Plain packaging on products- might make you smoke but good for your pocket.
The Government are fiddling again, and right now they are poised to announce a public consultation on "plain packaging" for tobacco products. The idea is that, with all cigarettes in plain white boxes, there will be no brand recognition, advertising will become pointless and smoking will no longer be cool. But are they right?
In anticipation of this consultation, UK-based London Economics did some surveying and testing of 3,000 people and offered them a range of products, including crisps, cigarettes, chocolate, beer, bottled water, ice-cream and toothpaste. They tested consumers preferences under various scenarios in which combinations of information like price, brand name, brand imagery, product information or advertising were presented, and the results were consistent across the majority of products, for both smokers and non-smokers alike.
The "comprehensive" study showed that plain packaging would likely result in consumers switching from premium brands to cheaper products. This is good news. You can now legitimately go and buy that cheap cereal/coffee/gin you’ve always wanted to safe in the knowledge that your taste buds are wrong and your pocket is right. Just ask Aldi.
"Our analysis suggests that packaging imagery is a source of information that helps consumers differentiate between alternative product characteristics," says Dr. Gavan Conlon, a Partner at London Economics. "If consumers can't differentiate between brands in the market, they opt for cheaper brands, whether it's beer, cigarettes or almost any other product.”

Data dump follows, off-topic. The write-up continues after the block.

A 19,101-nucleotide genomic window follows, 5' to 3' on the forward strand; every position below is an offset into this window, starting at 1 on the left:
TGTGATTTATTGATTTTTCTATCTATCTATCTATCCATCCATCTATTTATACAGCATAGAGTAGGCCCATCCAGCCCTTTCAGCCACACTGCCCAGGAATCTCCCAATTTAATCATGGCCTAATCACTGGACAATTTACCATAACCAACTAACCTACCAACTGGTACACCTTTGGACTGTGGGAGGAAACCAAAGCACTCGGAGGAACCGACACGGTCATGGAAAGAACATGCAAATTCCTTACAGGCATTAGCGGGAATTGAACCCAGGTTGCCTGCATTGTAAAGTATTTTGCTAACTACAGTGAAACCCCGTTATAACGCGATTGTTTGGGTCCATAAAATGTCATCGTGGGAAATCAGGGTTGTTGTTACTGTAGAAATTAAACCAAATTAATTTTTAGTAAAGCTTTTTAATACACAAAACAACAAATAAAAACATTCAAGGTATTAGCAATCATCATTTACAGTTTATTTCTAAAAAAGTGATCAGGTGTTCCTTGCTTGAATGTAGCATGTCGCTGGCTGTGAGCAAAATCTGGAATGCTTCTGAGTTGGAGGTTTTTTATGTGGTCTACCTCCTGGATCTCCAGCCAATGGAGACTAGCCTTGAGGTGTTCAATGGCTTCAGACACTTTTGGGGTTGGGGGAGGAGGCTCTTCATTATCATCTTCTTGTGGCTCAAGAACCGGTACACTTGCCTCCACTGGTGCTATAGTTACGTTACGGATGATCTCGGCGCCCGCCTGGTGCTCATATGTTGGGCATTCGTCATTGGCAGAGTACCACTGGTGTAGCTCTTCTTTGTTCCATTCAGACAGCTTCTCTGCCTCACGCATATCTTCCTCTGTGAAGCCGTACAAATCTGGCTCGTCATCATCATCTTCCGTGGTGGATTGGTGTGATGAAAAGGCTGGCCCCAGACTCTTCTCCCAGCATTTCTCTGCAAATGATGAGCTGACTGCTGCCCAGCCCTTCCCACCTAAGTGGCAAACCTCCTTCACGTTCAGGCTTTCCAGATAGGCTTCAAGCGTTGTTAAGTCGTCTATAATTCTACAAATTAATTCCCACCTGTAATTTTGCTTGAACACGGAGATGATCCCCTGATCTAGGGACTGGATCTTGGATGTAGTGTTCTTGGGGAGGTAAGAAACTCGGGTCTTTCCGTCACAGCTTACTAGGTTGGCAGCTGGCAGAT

The boffins went on to conclude that, if plain packaging means falling prices, then everyone will suddenly start smoking, because it will be so ridiculously cheap. “If manufacturers respond by competing on price to maintain market share, prices may decline. In simple economic terms, when prices decline the demand increases and that's what might occur with the introduction of plain packaging" finished Dr. Conlon, waving his cigarette enigmatically.
So is the Government so wrong on this? Previous research studies had shown that plain packaging would have a positive effect on smoking cessation. London Economics pooh-poohed previous research claiming it “relies on statements of intention of what people might do, rather than analysing people's actual behaviour”.
As the report points out, reducing smoking rates should be the objective of any public health policy, advising governments to “base policy on robust evidence, and exercise some caution in interpreting the headline conclusions of policy-related research.”
Hmm. Perhaps they should also exercise caution, and practice their surprised face, when research funded by none other than Philip Morris International Inc. suggests that plain packaging on cigarettes is a bad thing…